LPU Bio-Technologist visited Canadian Universities for innovative Interdisciplinary Research


Jalandhar: Research oriented bio-technologist at Lovely Professional University; Prof (Dr) Neeta Raj Sharma visited Canadian Universities and shared her innovative interdisciplinary research endeavours with scientists present there. Based on green technology, her research work aims efficient waste water treatment. Dr Neeta was invited under IEEE Circuits and Systems Society joint Chapter of the Vancouver & Victoria Sections. She presented her research talk recently at IRMACS Centre located on the Burnaby Campus of Simon Fraser University (SFU) Canada. Prior to this, Dr Neeta has already shared her important research with research scholars of University of British Columbia (UBC), Guelph University (Toronto) and McGill University of Canada. The title of Dr Neeta’s research presentation at these universities remained: “An Innovative Green Technology for treating Municipal and Industrial Wastewater entering Rivers and Streams”. LPU Chancellor Mr Ashok Mittal congratulated the hard working bio-technologist at LPU and motivated for continuing with more such global society needed research works.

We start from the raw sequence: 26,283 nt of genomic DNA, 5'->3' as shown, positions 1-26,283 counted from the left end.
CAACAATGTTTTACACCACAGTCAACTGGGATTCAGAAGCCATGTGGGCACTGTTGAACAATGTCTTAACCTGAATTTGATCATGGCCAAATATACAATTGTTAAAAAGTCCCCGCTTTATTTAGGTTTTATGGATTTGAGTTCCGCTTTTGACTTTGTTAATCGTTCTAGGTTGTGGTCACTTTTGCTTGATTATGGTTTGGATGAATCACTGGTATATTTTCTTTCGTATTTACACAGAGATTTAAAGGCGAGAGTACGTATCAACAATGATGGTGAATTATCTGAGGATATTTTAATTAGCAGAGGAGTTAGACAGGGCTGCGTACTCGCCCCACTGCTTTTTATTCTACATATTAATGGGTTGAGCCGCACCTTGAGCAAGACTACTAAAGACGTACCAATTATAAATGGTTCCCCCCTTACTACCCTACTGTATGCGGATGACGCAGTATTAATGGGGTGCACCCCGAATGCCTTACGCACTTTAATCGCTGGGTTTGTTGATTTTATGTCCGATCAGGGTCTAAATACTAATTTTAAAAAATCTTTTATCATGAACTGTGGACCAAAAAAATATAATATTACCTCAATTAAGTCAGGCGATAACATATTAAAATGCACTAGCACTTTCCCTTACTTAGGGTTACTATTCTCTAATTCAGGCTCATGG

Dr Neeta Raj informed: “Conventional methods of waste water treatment are not providing sufficient solutions to tackle the current situation. The utilization of agricultural waste to treat waste water and designing of customized filters based on specific application have been identified as utmost need of the time. I am happy to share that my present research endeavour not only deals with waste water treatment but also with waste management.” Many of the research scholars at UBC and SFU, including Tony Teng LI and Prerna Batta, admire Dr Neeta’s research works highly, and claim that her ideas have helped them a lot in their related Ph D thesis-works.
Highlighting, the global scenario of waste water management is very alarming. Highly developed countries treat nearly 70% of the generated waste water; underdeveloped 28%; and, poor countries only 8%. Waste water streams in India are heavily polluted with organic and inorganic toxicants including antibiotics, pharmaceuticals, pesticides, herbicides etc which is creating dreadful situation for humanity.
As a researcher, Dr Neeta has been engaged as a team-lead in two external funded international research projects (ICIMPACTS DBT) of above 40 Million CAD in collaboration of McGill University and Guelph University in Canada and IARI & Amrita University in India. Her research areas of interest are environmental biotechnology, toxicology, cancer biology, herbal products formulation, Instrumentation and more.